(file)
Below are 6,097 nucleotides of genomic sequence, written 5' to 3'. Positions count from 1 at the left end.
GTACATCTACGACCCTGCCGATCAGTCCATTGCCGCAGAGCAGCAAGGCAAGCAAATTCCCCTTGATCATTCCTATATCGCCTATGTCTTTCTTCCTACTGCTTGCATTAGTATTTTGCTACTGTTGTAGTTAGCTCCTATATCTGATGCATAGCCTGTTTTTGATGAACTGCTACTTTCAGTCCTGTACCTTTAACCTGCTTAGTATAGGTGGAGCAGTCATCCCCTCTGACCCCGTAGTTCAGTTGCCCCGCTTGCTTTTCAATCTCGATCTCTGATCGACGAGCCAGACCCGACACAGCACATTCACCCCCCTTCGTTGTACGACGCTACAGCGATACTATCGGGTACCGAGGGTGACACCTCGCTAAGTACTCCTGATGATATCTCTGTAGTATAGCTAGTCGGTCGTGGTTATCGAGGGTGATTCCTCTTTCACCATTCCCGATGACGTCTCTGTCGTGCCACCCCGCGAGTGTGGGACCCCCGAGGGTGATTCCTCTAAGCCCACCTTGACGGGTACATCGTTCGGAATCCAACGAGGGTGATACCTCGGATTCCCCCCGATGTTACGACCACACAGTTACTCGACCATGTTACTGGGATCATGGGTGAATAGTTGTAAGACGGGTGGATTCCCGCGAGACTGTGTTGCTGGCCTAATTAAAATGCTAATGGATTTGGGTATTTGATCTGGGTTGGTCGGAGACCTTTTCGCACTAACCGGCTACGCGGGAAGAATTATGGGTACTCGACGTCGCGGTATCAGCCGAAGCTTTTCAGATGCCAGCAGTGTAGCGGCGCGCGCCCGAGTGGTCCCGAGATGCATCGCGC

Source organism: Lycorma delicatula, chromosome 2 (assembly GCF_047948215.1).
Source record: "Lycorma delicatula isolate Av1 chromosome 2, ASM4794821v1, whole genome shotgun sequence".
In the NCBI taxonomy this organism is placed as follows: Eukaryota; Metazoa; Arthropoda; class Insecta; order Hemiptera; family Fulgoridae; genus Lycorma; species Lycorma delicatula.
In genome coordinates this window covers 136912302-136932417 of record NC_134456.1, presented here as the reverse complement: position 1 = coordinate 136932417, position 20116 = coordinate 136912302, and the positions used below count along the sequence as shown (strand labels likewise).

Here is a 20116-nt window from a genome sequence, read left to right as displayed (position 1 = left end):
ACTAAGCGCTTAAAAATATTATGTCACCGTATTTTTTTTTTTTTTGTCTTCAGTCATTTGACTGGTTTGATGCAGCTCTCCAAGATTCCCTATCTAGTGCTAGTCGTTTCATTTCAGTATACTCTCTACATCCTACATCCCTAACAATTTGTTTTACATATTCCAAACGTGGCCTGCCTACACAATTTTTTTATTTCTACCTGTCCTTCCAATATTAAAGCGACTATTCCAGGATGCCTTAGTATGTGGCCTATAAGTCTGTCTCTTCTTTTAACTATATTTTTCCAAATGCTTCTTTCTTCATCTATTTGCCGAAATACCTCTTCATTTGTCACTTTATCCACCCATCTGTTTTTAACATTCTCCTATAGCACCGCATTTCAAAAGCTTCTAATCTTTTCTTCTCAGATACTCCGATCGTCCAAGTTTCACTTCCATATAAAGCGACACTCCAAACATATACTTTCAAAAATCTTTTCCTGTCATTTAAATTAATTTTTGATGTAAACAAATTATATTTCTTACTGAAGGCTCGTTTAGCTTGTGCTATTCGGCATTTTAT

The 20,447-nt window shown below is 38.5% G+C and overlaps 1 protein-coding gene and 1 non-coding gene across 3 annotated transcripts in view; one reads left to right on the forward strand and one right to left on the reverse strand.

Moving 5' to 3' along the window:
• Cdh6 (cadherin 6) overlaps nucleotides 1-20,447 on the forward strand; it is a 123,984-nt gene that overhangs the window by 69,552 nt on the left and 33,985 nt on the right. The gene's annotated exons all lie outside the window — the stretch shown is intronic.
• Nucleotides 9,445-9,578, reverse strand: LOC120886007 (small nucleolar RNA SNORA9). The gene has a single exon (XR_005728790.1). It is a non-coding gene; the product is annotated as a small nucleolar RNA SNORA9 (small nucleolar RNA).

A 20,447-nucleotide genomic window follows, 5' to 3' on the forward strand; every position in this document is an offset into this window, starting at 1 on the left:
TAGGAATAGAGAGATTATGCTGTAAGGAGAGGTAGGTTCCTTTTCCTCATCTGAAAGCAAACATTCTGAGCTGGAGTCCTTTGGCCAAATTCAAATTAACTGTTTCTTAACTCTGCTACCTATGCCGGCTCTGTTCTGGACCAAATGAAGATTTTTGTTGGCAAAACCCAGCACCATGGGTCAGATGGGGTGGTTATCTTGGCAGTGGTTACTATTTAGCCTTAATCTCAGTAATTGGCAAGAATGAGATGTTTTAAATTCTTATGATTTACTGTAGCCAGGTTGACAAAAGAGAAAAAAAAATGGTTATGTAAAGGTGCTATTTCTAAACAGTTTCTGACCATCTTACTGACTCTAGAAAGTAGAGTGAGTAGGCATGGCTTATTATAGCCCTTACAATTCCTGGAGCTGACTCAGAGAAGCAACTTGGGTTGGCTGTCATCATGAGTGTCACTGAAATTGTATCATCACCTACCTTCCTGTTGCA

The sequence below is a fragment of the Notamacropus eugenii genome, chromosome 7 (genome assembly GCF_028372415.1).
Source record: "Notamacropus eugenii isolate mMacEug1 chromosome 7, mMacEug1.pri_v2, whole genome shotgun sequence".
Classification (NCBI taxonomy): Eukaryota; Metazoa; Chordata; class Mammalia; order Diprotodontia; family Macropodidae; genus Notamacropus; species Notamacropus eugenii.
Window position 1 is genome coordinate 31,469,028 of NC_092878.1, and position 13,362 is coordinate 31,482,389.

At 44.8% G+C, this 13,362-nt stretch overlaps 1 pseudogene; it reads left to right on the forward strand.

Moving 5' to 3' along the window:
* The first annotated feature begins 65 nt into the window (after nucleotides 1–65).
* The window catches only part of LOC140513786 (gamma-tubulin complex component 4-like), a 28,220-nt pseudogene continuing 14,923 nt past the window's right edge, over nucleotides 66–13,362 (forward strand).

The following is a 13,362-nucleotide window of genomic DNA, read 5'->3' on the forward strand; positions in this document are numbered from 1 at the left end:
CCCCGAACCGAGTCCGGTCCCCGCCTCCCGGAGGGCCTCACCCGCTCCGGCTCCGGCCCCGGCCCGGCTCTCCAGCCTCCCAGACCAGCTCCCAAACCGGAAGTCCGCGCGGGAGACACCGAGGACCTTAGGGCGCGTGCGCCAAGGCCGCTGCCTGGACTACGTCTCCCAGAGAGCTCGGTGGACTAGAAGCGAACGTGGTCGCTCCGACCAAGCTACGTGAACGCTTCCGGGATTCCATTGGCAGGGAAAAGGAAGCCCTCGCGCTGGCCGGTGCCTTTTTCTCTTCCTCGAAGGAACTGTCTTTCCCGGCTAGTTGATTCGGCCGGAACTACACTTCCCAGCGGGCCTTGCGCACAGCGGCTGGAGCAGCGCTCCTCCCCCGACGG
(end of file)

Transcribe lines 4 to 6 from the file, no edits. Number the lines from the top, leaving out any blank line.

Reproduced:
Source record: "Lycorma delicatula isolate Av1 chromosome 2, ASM4794821v1, whole genome shotgun sequence".
In the NCBI taxonomy this organism is placed as follows: Eukaryota; Metazoa; Arthropoda; class Insecta; order Hemiptera; family Fulgoridae; genus Lycorma; species Lycorma delicatula.
In genome coordinates this window covers 136912302-136932417 of record NC_134456.1, presented here as the reverse complement: position 1 = coordinate 136932417, position 20116 = coordinate 136912302, and the positions used below count along the sequence as shown (strand labels likewise).